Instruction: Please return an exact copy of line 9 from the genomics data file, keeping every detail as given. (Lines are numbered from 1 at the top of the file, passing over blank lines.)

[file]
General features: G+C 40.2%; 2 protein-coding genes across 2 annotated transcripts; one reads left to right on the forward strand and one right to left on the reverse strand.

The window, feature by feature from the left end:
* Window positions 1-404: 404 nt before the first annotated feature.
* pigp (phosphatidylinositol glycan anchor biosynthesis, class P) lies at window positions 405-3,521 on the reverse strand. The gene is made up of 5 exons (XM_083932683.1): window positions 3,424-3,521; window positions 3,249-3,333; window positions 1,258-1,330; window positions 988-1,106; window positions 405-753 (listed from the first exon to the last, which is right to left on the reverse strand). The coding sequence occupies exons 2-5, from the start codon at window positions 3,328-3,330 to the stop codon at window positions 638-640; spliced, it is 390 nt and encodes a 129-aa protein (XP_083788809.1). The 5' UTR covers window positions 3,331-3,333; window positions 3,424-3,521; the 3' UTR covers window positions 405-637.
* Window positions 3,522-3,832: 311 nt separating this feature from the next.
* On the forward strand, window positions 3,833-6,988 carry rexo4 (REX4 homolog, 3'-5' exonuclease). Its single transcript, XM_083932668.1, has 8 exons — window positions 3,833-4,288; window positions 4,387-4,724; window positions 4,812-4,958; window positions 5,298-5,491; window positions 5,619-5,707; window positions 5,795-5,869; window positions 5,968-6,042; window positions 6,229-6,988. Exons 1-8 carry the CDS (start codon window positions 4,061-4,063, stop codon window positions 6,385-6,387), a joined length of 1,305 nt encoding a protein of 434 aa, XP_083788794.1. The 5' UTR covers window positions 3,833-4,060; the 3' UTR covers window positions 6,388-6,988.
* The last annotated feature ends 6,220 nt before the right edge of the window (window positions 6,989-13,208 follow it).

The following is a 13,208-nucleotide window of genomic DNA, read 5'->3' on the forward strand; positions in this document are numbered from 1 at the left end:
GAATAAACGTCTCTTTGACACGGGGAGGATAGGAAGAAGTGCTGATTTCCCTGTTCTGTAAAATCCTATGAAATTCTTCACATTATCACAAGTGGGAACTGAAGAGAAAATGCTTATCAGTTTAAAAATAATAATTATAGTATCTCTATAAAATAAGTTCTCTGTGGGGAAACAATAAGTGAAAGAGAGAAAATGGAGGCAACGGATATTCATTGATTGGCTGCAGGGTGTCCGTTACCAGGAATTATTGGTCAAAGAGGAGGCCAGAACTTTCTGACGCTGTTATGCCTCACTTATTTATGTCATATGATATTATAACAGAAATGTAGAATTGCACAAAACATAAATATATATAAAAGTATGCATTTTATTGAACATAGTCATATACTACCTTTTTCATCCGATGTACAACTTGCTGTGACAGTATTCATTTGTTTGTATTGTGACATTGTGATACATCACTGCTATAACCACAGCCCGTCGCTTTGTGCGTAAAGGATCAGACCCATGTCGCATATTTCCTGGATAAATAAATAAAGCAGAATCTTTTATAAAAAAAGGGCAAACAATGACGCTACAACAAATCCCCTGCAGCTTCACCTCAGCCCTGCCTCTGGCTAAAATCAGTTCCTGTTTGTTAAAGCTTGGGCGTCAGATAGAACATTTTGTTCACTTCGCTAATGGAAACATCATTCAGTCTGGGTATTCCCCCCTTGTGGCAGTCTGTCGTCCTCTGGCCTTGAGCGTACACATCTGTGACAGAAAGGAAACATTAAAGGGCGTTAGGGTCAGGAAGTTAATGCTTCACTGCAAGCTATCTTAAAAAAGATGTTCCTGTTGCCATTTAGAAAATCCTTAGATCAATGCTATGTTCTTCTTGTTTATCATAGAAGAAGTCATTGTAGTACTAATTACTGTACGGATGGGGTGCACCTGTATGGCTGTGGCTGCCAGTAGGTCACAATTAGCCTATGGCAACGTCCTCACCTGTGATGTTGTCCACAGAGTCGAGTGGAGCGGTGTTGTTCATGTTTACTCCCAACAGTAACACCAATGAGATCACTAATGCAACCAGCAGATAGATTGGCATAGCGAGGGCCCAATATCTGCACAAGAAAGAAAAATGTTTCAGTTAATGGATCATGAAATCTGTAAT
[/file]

GAATAAACGTCTCTTTGACACGGGGAGGATAGGAAGAAGTGCTGATTTCCCTGTTCTGTAAAATCCTATGAAATTCTTCACATTATCACAAGTGGGAACTGAAGAGAAAATGCTTATCAGTTTAAAAATAATAATTATAGTATCTCTATAAAATAAGTTCTCTGTGGGGAAACAATAAGTGAAAGAGAGAAAATGGAGGCAACGGATATTCATTGATTGGCTGCAGGGTGTCCGTTACCAGGAATTATTGGTCAAAGAGGAGGCCAGAACTTTCTGACGCTGTTATGCCTCACTTATTTATGTCATATGATATTATAACAGAAATGTAGAATTGCACAAAACATAAATATATATAAAAGTATGCATTTTATTGAACATAGTCATATACTACCTTTTTCATCCGATGTACAACTTGCTGTGACAGTATTCATTTGTTTGTATTGTGACATTGTGATACATCACTGCTATAACCACAGCCCGTCGCTTTGTGCGTAAAGGATCAGACCCATGTCGCATATTTCCTGGATAAATAAATAAAGCAGAATCTTTTATAAAAAAAGGGCAAACAATGACGCTACAACAAATCCCCTGCAGCTTCACCTCAGCCCTGCCTCTGGCTAAAATCAGTTCCTGTTTGTTAAAGCTTGGGCGTCAGATAGAACATTTTGTTCACTTCGCTAATGGAAACATCATTCAGTCTGGGTATTCCCCCCTTGTGGCAGTCTGTCGTCCTCTGGCCTTGAGCGTACACATCTGTGACAGAAAGGAAACATTAAAGGGCGTTAGGGTCAGGAAGTTAATGCTTCACTGCAAGCTATCTTAAAAAAGATGTTCCTGTTGCCATTTAGAAAATCCTTAGATCAATGCTATGTTCTTCTTGTTTATCATAGAAGAAGTCATTGTAGTACTAATTACTGTACGGATGGGGTGCACCTGTATGGCTGTGGCTGCCAGTAGGTCACAATTAGCCTATGGCAACGTCCTCACCTGTGATGTTGTCCACAGAGTCGAGTGGAGCGGTGTTGTTCATGTTTACTCCCAACAGTAACACCAATGAGATCACTAATGCAACCAGCAGATAGATTGGCATAGCGAGGGCCCAATATCTGCACAAGAAAGAAAAATGTTTCAGTTAATGGATCATGAAATCTGTAAT